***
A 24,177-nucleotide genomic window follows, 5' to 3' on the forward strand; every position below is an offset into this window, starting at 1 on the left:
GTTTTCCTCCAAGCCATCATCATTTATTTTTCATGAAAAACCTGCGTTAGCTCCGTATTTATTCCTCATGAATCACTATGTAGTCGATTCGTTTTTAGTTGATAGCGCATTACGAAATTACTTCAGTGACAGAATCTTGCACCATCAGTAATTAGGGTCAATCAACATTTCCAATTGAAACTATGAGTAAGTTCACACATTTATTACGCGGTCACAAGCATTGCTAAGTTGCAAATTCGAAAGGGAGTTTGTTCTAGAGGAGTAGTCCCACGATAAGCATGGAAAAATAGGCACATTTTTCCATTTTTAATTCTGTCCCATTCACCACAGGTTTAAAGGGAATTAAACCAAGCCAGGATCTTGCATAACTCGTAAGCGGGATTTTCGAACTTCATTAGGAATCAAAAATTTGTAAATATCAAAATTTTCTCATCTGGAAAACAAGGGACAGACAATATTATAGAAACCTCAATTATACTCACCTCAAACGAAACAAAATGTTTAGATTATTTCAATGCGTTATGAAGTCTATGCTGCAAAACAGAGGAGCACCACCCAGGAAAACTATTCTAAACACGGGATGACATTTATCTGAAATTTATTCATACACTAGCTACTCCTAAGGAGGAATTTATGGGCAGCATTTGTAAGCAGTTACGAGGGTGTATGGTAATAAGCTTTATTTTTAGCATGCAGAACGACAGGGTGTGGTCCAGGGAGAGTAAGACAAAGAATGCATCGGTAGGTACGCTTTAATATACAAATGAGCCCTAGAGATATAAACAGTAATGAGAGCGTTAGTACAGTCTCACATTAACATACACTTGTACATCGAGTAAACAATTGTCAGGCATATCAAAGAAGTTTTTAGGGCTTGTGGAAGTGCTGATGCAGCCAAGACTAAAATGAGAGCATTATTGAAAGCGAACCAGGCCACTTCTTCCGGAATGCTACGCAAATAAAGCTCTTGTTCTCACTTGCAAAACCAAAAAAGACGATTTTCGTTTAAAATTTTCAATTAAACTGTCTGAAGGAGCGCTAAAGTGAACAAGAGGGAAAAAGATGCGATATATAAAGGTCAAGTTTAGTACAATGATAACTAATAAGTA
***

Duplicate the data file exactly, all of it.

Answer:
A 24,177-nucleotide genomic window follows, 5' to 3' on the forward strand; every position below is an offset into this window, starting at 1 on the left:
GTTTTCCTCCAAGCCATCATCATTTATTTTTCATGAAAAACCTGCGTTAGCTCCGTATTTATTCCTCATGAATCACTATGTAGTCGATTCGTTTTTAGTTGATAGCGCATTACGAAATTACTTCAGTGACAGAATCTTGCACCATCAGTAATTAGGGTCAATCAACATTTCCAATTGAAACTATGAGTAAGTTCACACATTTATTACGCGGTCACAAGCATTGCTAAGTTGCAAATTCGAAAGGGAGTTTGTTCTAGAGGAGTAGTCCCACGATAAGCATGGAAAAATAGGCACATTTTTCCATTTTTAATTCTGTCCCATTCACCACAGGTTTAAAGGGAATTAAACCAAGCCAGGATCTTGCATAACTCGTAAGCGGGATTTTCGAACTTCATTAGGAATCAAAAATTTGTAAATATCAAAATTTTCTCATCTGGAAAACAAGGGACAGACAATATTATAGAAACCTCAATTATACTCACCTCAAACGAAACAAAATGTTTAGATTATTTCAATGCGTTATGAAGTCTATGCTGCAAAACAGAGGAGCACCACCCAGGAAAACTATTCTAAACACGGGATGACATTTATCTGAAATTTATTCATACACTAGCTACTCCTAAGGAGGAATTTATGGGCAGCATTTGTAAGCAGTTACGAGGGTGTATGGTAATAAGCTTTATTTTTAGCATGCAGAACGACAGGGTGTGGTCCAGGGAGAGTAAGACAAAGAATGCATCGGTAGGTACGCTTTAATATACAAATGAGCCCTAGAGATATAAACAGTAATGAGAGCGTTAGTACAGTCTCACATTAACATACACTTGTACATCGAGTAAACAATTGTCAGGCATATCAAAGAAGTTTTTAGGGCTTGTGGAAGTGCTGATGCAGCCAAGACTAAAATGAGAGCATTATTGAAAGCGAACCAGGCCACTTCTTCCGGAATGCTACGCAAATAAAGCTCTTGTTCTCACTTGCAAAACCAAAAAAGACGATTTTCGTTTAAAATTTTCAATTAAACTGTCTGAAGGAGCGCTAAAGTGAACAAGAGGGAAAAAGATGCGATATATAAAGGTCAAGTTTAGTACAATGATAACTAATAAGTA